Chapter 11 – Anarchy
All great changes are preceded by chaos.
~ Deepak Chopra ~
My father had executed the strike so swiftly that the offending head had rolled to a stop before anyone gasped or cried out. It was so quiet that I heard the thump as Darryn’s body pitched over onto the cobblestones. It was the blood spurting from the severed neck that incited exclamations of horror, a couple of screams, and the sound of someone vomiting. Several someones, in fact.
Father wasn’t finished, however.
“Let it be known throughout White Oak Grove that I, Liam Everlight, am no longer First Warrior to ArchDruid Sebrina,” Father said in a loud voice. “And let it also be known that Davis, my daughter’s chosen, was taken from a house of healing this morning – a sacred place of protection!”
Raising his sword to the sky, he bellowed: “I call upon you, great Zeus, most glorious and greatest, and to Helios, who sees and hears all things! Hear me, Gaea, earth mother! Listen, all you gods and goddesses in the realms above and below, and witness my oath this day: this heinous crime will not go unpunished! By the earth, sea, and sky, and by the blood I have spilled today, I swear that I shall not rest until I have found out the truth of what has befallen him!”
Shocked silence greeted his pronouncement.
Equally stunned by this development, I couldn’t blame them.
“That… that was… he made a…” I stammered.
“Blood sacrifice,” Padraig said, his tone grim.
“I can’t believe it!”
“Like your hearth culture doesn’t perform blood sacrifices.” He gave me a knowing look. Heat rose to my cheeks. People outside the Yoruba hearth culture always assumed we performed blood sacrifices, simply because pre-Fracture witch doctors and voodoo priests had also worshipped the Orisha.
“We do not!” I snapped. “Blood sacrifice is forbidden!”
Uncle Padraig shrugged. “He was going to kill Darryn anyway. May as well make use of it.”
My jaw dropped. Of all the things that had gone wrong within White Oak Grove, my father’s use of blood as a sacrifice to the gods and my uncle’s indifference to it demonstrated just how warped our society had become, and how far from our ancestors we had strayed.
“Besides, the ancient Greek peoples frequently engaged in blood sacrifice – animals and humans.”
“That’s not true!” I protested. What kind of madness was he advocating now?
“Oh no? Have you never heard of a scapegoat ritual?”
“They didn’t kill people!”
“Scholars have differing opinions on that, but there is a general agreement that unrepentant murderers were chosen as scapegoats and then executed.”
I could only stare at him.
“Terrible, isn’t it?” he asked.
“What do you mean?”
“The fact that human sacrifice is made more palatable to our delicate sensibilities because the blood spilled was that of an unrepentant murderer.”
He was right. It was terrible that someone could be dehumanized because they weren’t sorry for killing another human being. Yet, did not the very action of murder cause someone to lose his humanity? Could one kill in cold blood and still remain human?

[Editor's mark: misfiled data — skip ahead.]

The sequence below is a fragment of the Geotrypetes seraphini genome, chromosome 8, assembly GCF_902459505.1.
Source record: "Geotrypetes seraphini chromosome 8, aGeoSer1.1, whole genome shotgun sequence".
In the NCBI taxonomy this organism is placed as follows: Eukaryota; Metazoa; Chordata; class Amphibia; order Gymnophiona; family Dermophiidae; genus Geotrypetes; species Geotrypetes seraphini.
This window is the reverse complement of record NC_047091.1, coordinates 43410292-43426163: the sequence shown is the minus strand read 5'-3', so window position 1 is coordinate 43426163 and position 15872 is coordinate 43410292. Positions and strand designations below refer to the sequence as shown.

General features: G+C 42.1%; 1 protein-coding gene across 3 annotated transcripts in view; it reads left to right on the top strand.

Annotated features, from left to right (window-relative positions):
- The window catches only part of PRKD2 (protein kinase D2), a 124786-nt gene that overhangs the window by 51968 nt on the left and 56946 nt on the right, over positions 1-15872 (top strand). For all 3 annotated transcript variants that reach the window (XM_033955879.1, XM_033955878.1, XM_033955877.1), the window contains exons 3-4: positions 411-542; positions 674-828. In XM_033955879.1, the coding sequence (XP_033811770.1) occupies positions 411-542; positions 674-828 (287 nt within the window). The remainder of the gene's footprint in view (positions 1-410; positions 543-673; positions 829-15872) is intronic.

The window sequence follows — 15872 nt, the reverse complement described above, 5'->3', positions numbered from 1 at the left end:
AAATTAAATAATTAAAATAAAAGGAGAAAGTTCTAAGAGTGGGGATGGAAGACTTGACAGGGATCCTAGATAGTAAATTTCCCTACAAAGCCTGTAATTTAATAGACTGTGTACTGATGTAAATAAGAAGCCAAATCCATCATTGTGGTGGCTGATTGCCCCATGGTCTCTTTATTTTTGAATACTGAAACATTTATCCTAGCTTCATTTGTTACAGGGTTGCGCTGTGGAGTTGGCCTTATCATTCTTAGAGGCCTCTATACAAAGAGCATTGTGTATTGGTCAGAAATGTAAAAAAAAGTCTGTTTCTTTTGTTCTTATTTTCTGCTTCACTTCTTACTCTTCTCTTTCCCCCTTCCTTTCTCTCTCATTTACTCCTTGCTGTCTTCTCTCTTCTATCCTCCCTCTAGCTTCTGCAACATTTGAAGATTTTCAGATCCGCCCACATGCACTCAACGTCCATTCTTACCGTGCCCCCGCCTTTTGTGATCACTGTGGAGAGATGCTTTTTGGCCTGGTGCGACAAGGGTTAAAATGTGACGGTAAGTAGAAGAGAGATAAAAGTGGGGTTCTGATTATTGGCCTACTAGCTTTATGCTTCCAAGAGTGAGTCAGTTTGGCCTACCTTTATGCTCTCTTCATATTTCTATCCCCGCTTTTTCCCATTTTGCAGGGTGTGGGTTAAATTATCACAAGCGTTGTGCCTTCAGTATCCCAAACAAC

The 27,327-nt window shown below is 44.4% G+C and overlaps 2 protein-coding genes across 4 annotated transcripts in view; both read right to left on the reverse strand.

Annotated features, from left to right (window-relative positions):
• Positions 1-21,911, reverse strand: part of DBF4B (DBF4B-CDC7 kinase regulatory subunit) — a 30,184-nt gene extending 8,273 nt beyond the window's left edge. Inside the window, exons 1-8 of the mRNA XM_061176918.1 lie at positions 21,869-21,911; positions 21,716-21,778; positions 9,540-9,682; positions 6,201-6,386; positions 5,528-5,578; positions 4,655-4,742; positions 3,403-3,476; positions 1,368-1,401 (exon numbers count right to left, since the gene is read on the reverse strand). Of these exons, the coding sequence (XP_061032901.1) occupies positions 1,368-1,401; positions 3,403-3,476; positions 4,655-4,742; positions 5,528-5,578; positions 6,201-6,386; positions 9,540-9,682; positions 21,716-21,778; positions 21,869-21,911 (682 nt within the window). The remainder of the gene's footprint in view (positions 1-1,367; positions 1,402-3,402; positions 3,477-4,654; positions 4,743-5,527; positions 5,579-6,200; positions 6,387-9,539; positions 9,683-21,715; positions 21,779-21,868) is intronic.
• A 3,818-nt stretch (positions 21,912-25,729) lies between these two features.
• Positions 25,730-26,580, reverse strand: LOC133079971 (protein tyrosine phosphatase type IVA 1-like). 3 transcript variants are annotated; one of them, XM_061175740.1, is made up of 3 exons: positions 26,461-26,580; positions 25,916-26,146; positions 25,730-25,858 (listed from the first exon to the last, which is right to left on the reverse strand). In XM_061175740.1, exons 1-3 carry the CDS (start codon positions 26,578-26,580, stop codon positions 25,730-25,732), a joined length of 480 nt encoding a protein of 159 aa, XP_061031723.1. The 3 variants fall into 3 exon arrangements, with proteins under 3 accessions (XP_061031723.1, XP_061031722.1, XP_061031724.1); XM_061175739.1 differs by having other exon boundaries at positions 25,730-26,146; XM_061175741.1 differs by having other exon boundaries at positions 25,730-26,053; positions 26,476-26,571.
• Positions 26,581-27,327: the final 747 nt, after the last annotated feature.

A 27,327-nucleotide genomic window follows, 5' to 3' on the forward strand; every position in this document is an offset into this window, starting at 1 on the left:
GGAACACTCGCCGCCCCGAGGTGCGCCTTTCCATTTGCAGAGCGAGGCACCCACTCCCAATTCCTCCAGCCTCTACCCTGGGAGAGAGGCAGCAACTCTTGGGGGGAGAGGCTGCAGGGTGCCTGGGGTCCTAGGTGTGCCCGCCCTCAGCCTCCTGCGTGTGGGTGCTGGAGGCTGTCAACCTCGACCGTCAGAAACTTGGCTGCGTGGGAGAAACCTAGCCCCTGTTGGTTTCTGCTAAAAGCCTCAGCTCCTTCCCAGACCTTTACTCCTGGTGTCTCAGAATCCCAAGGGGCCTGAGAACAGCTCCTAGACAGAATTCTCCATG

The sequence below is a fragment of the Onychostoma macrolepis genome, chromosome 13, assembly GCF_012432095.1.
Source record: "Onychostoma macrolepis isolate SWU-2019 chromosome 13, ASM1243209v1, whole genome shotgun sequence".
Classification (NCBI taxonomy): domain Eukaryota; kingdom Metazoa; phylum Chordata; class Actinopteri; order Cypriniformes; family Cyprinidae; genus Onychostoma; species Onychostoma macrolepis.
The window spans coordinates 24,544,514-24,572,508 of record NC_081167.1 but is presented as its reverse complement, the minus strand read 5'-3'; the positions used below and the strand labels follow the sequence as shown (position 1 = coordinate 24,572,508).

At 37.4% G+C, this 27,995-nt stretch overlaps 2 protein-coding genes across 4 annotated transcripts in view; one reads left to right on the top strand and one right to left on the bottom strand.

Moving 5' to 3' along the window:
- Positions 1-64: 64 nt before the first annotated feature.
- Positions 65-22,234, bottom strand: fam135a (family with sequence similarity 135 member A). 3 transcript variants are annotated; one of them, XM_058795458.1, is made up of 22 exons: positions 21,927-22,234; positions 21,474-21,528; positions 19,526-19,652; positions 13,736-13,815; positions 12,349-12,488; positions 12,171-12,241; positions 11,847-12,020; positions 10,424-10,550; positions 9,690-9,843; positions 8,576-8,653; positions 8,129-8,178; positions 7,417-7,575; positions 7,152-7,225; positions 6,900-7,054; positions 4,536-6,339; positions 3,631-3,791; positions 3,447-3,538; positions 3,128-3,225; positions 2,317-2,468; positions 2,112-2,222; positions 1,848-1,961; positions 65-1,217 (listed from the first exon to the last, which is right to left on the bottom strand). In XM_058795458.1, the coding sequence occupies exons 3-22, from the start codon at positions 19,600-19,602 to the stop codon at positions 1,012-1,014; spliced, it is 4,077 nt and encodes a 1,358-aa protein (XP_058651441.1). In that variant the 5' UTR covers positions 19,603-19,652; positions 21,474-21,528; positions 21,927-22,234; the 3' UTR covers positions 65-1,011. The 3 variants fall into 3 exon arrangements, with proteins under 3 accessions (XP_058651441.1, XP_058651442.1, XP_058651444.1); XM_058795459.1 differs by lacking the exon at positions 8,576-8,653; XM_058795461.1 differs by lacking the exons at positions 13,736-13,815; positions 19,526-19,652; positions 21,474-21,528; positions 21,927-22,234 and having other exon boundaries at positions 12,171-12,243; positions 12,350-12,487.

Who truly dehumanized the scapegoat?
The murderer himself?
The society that condemned him?
I didn’t lose any sleep over it that night.
I hated Darryn Darkmane.
I was glad he was dead.
* * *
“I want you to stay with Padraig.”
“Yesterday you wanted me to come home with you.” Yesterday I had hated him, but today he was my avatar, my protector, and my hero.
“Aye, but that was before I beheaded Darryn Darkmane in the street,” Father said. “Sebrina won’t like that, and I imagine Betrys Darkmane will be wanting vengeance as well. I’ll not have her take it out on you.”
“Betrys is lucky that Nualla didn’t seek revenge herself,” Danica said.
“In that case, I’m sorry he’s already dead,” I said, imagining Nualla burning Darryn alive with elemental fire.
“Angie!” protested Danica, clearly mortified.
“He didn’t suffer nearly enough.” My fists clenched in a useless attempt to hang onto my earlier rage. In spite of my harsh words, anger was again fading into the empty despair of mourning. I wanted to be angry. I needed to be angry. Anything to fill the void of despair that threatened to swamp me at every turn.
Father knelt before me and took my hands. “Things may take a turn for the worse before they get better.”
“What do you mean?” I asked. Nothing could be worse than losing Charlie. Nothing could be worse than missing his quick smile, his strong arms around me, his determination and courage. Nothing could be worse than knowing I’d failed him, that I was the one truly responsible for his suffering and death. He’d been my rock and now he was gone.
“I swore a blood oath in the presence of our people, the nature spirits, the ancestors, and the Shining Ones,” he said. “I intend to fulfill it.”
“What do you aim to do?” Padraig asked, looking at my father skeptically.
“I’m going to search every square inch of this grove until I find Davis,” Father replied. “Have no fear, daughter. I will find your chosen.” With this pronouncement, he rose and strode to the door, closing it behind him with finality.
I looked at Uncle. “Don’t you think you should go with him?”
“If he wanted my help, he would have asked.”
“But wouldn’t it be easier to search if you used earth magic?”